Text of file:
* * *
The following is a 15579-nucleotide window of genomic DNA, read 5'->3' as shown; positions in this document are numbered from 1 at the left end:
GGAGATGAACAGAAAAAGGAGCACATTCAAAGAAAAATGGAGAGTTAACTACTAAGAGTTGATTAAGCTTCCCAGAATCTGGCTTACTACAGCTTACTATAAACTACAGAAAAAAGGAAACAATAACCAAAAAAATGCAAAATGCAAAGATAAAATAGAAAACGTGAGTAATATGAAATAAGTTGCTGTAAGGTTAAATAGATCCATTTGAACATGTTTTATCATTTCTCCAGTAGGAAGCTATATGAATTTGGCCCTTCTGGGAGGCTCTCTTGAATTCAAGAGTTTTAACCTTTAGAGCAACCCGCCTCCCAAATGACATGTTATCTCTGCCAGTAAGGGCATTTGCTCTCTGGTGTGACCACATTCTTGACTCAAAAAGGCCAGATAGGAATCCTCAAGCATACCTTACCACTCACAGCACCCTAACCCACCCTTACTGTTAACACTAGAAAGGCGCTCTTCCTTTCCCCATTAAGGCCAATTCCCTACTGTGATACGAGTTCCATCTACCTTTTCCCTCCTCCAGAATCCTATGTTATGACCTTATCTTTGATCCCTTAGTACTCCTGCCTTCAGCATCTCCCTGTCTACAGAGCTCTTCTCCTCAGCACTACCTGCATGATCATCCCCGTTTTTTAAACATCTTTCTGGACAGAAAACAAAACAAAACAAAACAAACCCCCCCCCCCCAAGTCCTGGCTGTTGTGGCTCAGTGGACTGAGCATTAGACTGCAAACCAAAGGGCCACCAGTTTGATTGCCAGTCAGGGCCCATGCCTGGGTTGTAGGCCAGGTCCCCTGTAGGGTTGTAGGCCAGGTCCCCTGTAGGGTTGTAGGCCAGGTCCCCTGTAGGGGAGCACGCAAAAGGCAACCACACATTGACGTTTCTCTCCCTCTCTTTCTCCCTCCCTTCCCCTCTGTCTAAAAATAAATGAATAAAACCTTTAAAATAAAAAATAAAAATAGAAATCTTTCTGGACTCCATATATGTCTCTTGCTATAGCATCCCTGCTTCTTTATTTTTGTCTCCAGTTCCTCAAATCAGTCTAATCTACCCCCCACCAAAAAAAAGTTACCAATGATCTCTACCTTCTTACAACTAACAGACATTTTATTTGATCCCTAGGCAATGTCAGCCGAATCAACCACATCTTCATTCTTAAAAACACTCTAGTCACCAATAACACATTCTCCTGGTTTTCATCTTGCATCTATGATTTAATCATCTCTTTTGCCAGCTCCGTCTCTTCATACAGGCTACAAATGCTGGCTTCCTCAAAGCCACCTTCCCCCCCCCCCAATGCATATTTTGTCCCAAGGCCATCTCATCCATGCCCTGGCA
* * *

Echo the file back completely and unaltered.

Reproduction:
The following is a 15579-nucleotide window of genomic DNA, read 5'->3' as shown; positions in this document are numbered from 1 at the left end:
GGAGATGAACAGAAAAAGGAGCACATTCAAAGAAAAATGGAGAGTTAACTACTAAGAGTTGATTAAGCTTCCCAGAATCTGGCTTACTACAGCTTACTATAAACTACAGAAAAAAGGAAACAATAACCAAAAAAATGCAAAATGCAAAGATAAAATAGAAAACGTGAGTAATATGAAATAAGTTGCTGTAAGGTTAAATAGATCCATTTGAACATGTTTTATCATTTCTCCAGTAGGAAGCTATATGAATTTGGCCCTTCTGGGAGGCTCTCTTGAATTCAAGAGTTTTAACCTTTAGAGCAACCCGCCTCCCAAATGACATGTTATCTCTGCCAGTAAGGGCATTTGCTCTCTGGTGTGACCACATTCTTGACTCAAAAAGGCCAGATAGGAATCCTCAAGCATACCTTACCACTCACAGCACCCTAACCCACCCTTACTGTTAACACTAGAAAGGCGCTCTTCCTTTCCCCATTAAGGCCAATTCCCTACTGTGATACGAGTTCCATCTACCTTTTCCCTCCTCCAGAATCCTATGTTATGACCTTATCTTTGATCCCTTAGTACTCCTGCCTTCAGCATCTCCCTGTCTACAGAGCTCTTCTCCTCAGCACTACCTGCATGATCATCCCCGTTTTTTAAACATCTTTCTGGACAGAAAACAAAACAAAACAAAACAAACCCCCCCCCCCCAAGTCCTGGCTGTTGTGGCTCAGTGGACTGAGCATTAGACTGCAAACCAAAGGGCCACCAGTTTGATTGCCAGTCAGGGCCCATGCCTGGGTTGTAGGCCAGGTCCCCTGTAGGGTTGTAGGCCAGGTCCCCTGTAGGGTTGTAGGCCAGGTCCCCTGTAGGGGAGCACGCAAAAGGCAACCACACATTGACGTTTCTCTCCCTCTCTTTCTCCCTCCCTTCCCCTCTGTCTAAAAATAAATGAATAAAACCTTTAAAATAAAAAATAAAAATAGAAATCTTTCTGGACTCCATATATGTCTCTTGCTATAGCATCCCTGCTTCTTTATTTTTGTCTCCAGTTCCTCAAATCAGTCTAATCTACCCCCCACCAAAAAAAAGTTACCAATGATCTCTACCTTCTTACAACTAACAGACATTTTATTTGATCCCTAGGCAATGTCAGCCGAATCAACCACATCTTCATTCTTAAAAACACTCTAGTCACCAATAACACATTCTCCTGGTTTTCATCTTGCATCTATGATTTAATCATCTCTTTTGCCAGCTCCGTCTCTTCATACAGGCTACAAATGCTGGCTTCCTCAAAGCCACCTTCCCCCCCCCCCAATGCATATTTTGTCCCAAGGCCATCTCATCCATGCCCTGGCA